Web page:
In the midst of Covid-19, roughly a month or so after the lockdown, I discovered a bunch of VHS tapes, cassette tapes and old fashioned movie reels taken by my grandparents in the first half of the last century. They’ve been on my list to digitize for awhile now and what a better time to embark on such a project than during a time of social distancing, when we’re spending more time at home than on the road.
I had an opportunity to review the service from the folks at LegacyBox who digitize your audio and visual assets. They use state-of-the-art tracking, barcoding, and real-time updates throughout the digitizing process. I mention this first because everyone I have talked to about having this process done is first concerned with: “what if my original photos and movies get lost?”
We came up with around 20 or so items to send to them, which was a mix of VHS tapes, a few audio cassettes from my days as an exchange student and a few 8mm films, some of which I had never seen.
I was excited to go back into memory lane albeit a bit apprehensive too of course. Most of the work we do with our healing practice is all about ‘being present’ and focusing on moving forward rather than hanging out in the past. Often, when we focus too much attention on the past, rather than the present or moving forward, we can get stuck.
That said, I find that processing the past through visualization, audio/music and/or movement (see the Femme! certification I did recently which focuses on moving trauma and emotions through the body via movement), we are given an opportunity to feel into the emotions in real time, thereby letting go of some of the things that triggered our buttons along the magical journey called life.
Although diving into visual and audio memories can bring up turbulent emotions that aren’t always so pleasant, raising them with an intention to be healed can be incredibly powerful. Intention is key here.
With that in mind, I think that diving into our past — both the good and the sad — can be powerful ways to release, let go and move forward in a way that perhaps allows us to release some of the triggers which once held power over us.
And then of course, there’s the joyful happy memories of old that don’t trigger us negatively — you know, the ones that are simply there for pleasure viewing and who doesn’t want more of that? Alas, without the triggers of sadness, you can appreciate relatives who may no longer be with us in the essence of who they once were.
When we appreciate the joy they brought to our lives rather than focus on the fact that their physical bodies are no longer with us, we can dip our toes into deeper gratitude, reminding us of their beauty and love they once showed us. With more gratitude, we are always set free.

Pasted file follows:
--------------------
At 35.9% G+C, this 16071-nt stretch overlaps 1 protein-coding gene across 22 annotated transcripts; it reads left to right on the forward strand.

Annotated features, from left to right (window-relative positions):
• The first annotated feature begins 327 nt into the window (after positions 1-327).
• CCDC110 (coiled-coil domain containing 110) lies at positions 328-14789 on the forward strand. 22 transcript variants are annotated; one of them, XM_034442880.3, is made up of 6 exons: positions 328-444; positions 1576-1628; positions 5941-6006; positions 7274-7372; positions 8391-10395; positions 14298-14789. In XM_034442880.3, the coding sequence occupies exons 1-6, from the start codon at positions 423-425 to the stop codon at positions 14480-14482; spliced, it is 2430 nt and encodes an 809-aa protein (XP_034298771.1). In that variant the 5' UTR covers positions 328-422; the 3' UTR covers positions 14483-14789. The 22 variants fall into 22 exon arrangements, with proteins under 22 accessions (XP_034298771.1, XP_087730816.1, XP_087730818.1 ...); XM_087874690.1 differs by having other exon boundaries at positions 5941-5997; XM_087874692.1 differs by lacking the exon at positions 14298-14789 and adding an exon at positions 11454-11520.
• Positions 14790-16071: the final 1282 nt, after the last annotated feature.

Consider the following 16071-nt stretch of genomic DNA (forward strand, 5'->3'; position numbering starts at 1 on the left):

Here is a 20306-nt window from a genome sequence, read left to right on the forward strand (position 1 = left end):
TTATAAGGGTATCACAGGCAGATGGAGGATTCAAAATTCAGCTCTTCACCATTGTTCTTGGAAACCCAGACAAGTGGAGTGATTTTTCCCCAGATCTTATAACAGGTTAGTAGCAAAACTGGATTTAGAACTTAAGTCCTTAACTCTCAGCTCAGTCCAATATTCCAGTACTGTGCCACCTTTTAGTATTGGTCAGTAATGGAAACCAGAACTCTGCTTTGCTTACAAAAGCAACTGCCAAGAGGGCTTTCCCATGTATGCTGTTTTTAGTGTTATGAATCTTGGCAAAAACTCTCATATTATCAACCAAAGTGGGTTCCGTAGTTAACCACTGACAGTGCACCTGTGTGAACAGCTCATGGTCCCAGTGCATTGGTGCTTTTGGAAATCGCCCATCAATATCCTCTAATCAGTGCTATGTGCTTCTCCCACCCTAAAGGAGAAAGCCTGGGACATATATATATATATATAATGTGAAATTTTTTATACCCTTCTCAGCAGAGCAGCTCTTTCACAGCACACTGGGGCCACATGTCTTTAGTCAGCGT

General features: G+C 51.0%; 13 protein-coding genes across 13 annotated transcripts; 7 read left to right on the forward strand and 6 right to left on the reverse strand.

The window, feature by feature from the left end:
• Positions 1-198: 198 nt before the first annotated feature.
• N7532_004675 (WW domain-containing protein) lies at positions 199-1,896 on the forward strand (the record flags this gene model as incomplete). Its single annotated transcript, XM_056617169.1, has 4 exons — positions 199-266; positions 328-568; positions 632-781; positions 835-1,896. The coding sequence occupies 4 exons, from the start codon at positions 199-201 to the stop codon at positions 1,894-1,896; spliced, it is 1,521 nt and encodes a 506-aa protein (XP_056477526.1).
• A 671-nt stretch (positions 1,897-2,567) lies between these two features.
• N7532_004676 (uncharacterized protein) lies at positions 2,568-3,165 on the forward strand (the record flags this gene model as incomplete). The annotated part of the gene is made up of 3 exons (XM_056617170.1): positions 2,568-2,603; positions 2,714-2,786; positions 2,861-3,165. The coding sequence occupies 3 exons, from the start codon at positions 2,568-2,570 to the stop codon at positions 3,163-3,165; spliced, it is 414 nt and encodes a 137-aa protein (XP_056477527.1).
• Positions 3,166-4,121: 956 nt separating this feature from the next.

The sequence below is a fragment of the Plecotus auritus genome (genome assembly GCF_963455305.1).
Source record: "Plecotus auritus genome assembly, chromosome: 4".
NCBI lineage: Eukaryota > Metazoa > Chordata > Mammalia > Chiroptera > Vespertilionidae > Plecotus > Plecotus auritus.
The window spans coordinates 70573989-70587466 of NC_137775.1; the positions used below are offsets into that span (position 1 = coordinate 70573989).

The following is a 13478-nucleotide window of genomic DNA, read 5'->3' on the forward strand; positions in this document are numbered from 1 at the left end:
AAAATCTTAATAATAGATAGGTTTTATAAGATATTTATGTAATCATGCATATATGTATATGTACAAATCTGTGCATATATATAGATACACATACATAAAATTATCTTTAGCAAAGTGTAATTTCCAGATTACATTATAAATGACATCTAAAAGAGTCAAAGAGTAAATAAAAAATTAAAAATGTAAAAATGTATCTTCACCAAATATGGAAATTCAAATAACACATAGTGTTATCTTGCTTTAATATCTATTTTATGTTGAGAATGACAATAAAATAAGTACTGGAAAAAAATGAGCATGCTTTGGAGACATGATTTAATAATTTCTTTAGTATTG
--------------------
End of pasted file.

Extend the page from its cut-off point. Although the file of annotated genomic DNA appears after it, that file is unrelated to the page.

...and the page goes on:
Consider what you have at home, the office, in your garage, basement or storage unit that hasn’t been viewed in awhile or perhaps ever. Wouldn’t it be cool to see what’s on those old devices or relive the times when you were a toddler or even when your parent was one?
So, how does it work exactly?
After you place your order online, they’ll send you a box which they simply call the LegacyBox. They come in different sizes depending on what you’d like to get converted and how many items of course.
Once you decide on the above option, you’ll get the box to send your memories to them, as well as a welcome guide with simple, step-by-step instructions, safety barcodes for every item and a pre-paid UPS return shipping label.
You can mix and match multiple format types from VHS tapes to Super8 film. For tapes, they support VHS-C, Hi8, Video 8, MiniDV, Betamax (this was big at one time, remember?), PAL and Digital 8.
Once they receive your LegacyBox full of your goodies, it takes around 6-8 weeks (could be longer with the coronavirus, so check with them to be sure, but for us, it took around 7-8 weeks).
They’ll return your originals of course and depending on what options you select, you’ll receive your audio and visuals in a digitized format on your choice of Thumb Drive, DVD or Digital Download. OR, you can opt for all of the above for more flexibility which allows you to be able to share with other family members who don’t live nearby.
Apparently, its a pretty detailed process in that all the analog media you send them is carefully converted by hand by a team of trained technicians.
Below are some of the DVDs that I received — I also opted for everything a thumb drive as well which is super helpful.
LegacyBox is part of a company called Southtree, a direct-to-consumer e-commerce company, which was started by two college housemates in their garage. They have a lot of history with over a decade digitizing visual and audio assets. They’ve had no shortage of press either — they were called “Best Memory Keeper” by Good Housekeeping Magazine (yes, they’re still around) and a “Must Have” by ABC’s The View.
They have a 100,000 square foot production facility, in Chattanooga, Tennessee. The cool thing is that we actually went on a press trip there a few years back, so love the area – from a nature perspective, its beautiful and their food scene is better than you’d imagine as well. Oh yeah, and then there’s the music. (See the Chattanooga Travel Guide we put together from our time there)
SO, what are you waiting for? What a fun project to dive into now that you’re at home more than perhaps you’d normally be this summer.
Grab those priceless photos and clean out your closet. The other thing I’d add is that the digitized version of your memories take up a lot less space as well, so it’s a great way to get more organized. It also makes a great gift for a friend or family member, does it not?
For more information, visit the Legacybox website where you can view their offerings and prices.
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